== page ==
The National Electrical Manufacturers Association (NEMA) has announced landmark consensus legislation, which will, for the first time ever, set federal efficiency standards for pole-mounted outdoor lighting.

The consensus proposal is the result of input from lighting manufacturers, designers, energy advocates, and utilities.

This legislation creates three tiers for efficiency levels:

  • Tier 1, which becomes effective 3 yr after enactment of the bill, sets minimum task lumen per watts (LPW) requirements based upon backlight, uplight, and glare (BUG) ratings.
  • Tier 2 standards, which the U.S. Department of Energy (DOE) will establish, must be published in a final rule by DOE no later than Jan. 1, 2013, or 33 months after enactment —— whichever is later.
  • Tier 3 standards will be established by DOE Jan. 1, 2015, with an effective date of Jan. 1, 2021.

Furthermore, the legislation will regulate two types of lamps primarily used outdoors. After Jan. 1, 2016, high output double-ended quartz halogen lamps must have a minimum efficiency of 27 LPW for lamps with a minimum rated initial lumen value of 6,000 and a maximum initial lumen value of 15,000. In addition, 34 LPW is required for lamps rated with initial lumen value greater than 15,000 and less than 40,000.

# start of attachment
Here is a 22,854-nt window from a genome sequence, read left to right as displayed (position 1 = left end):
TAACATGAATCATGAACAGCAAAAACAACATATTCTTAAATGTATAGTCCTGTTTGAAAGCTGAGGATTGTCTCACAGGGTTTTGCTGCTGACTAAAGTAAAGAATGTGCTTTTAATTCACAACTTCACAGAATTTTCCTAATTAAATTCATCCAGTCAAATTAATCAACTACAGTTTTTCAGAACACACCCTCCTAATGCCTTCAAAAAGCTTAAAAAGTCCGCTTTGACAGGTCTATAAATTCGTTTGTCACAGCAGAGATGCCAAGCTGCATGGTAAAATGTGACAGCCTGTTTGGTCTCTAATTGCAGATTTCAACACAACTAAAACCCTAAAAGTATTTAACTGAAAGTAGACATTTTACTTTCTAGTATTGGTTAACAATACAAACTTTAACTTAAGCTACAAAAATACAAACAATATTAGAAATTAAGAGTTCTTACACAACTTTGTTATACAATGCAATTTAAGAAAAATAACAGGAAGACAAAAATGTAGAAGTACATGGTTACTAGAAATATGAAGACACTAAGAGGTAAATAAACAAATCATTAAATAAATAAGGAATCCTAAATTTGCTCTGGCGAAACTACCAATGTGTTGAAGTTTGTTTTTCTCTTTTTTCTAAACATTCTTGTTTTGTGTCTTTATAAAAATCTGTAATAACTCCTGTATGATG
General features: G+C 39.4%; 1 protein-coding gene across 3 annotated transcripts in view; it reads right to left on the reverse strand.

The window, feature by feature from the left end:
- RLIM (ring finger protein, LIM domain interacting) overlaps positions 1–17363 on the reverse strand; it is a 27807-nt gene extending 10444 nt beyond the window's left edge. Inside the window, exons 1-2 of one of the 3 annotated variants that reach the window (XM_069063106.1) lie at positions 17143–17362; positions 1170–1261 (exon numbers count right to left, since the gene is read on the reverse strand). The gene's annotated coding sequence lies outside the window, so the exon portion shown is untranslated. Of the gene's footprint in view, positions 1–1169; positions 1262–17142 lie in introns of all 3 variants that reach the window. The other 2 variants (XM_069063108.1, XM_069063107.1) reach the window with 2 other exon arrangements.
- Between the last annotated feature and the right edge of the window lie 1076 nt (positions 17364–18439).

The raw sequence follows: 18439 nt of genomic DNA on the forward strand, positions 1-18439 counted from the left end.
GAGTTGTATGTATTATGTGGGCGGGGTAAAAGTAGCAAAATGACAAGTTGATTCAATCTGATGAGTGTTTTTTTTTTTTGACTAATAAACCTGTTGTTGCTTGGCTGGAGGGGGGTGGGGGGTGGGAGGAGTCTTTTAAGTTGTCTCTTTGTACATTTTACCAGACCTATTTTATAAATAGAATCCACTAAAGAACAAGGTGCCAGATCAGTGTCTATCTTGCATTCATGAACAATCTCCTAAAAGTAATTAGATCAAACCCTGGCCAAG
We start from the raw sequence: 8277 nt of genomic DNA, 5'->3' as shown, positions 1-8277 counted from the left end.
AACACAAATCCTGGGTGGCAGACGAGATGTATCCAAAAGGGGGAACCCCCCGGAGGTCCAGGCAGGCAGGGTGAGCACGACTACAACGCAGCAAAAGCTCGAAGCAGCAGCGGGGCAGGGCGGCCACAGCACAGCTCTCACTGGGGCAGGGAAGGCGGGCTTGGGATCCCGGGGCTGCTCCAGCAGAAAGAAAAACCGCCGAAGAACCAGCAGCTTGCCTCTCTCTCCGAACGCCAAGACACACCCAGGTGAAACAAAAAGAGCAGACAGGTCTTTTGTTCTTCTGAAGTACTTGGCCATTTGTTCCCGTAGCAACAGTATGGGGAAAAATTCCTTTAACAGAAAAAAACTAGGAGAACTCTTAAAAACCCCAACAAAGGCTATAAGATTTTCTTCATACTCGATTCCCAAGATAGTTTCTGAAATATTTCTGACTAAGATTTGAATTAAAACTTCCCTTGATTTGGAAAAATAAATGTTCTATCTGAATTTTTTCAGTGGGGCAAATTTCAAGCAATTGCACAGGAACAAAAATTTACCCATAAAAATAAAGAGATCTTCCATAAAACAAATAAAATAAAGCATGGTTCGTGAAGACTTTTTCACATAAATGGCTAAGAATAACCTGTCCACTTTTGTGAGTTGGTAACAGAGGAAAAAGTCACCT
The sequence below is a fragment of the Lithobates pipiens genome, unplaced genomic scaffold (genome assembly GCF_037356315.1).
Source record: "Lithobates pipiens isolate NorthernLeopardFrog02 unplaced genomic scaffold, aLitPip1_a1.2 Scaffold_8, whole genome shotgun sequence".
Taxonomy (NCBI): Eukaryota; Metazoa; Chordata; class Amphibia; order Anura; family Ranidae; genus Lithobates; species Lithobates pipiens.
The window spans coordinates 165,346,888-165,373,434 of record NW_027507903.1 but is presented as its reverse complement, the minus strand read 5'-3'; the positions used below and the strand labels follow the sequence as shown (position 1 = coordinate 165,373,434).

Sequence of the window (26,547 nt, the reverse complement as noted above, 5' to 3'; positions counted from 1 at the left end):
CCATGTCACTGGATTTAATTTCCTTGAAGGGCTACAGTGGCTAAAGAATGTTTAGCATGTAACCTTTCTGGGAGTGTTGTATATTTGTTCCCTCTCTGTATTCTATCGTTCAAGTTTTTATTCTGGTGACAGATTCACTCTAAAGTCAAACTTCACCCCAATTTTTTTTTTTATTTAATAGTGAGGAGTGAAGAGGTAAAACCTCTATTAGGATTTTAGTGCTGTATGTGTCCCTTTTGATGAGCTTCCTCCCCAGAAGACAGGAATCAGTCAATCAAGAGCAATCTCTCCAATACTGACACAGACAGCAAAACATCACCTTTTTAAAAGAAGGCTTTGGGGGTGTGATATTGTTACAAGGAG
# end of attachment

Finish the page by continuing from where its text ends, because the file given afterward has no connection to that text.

After Jan. 1, 2016, no general-purpose mercury vapor lamp may be manufactured. These are the least efficient type of high-intensity discharge (HID) lamp and can be replaced with other types of HID lamps or other lamp types. Because EPAct 2005 banned new mercury vapor fixtures and ballasts, sales have already been declining. This new provision would complete the transition away from mercury vapor lamps.

As a result of this legislation, substantial energy savings will be realized. Approximately 22% of all the electricity generated in the United States is used for lighting, and outdoor lighting represents about 20% of that total. A 2007 DOE report estimated that outdoor lighting consumes more than 178 terawatt-hours annually. By 2030, this agreement will reduce carbon emission between 4.48 and 7.95 million metric tons annually, which is equivalent to removing between 3 million and 5.4 million automobiles from the roads annually.

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Source: The National Electrical Manufacturers Association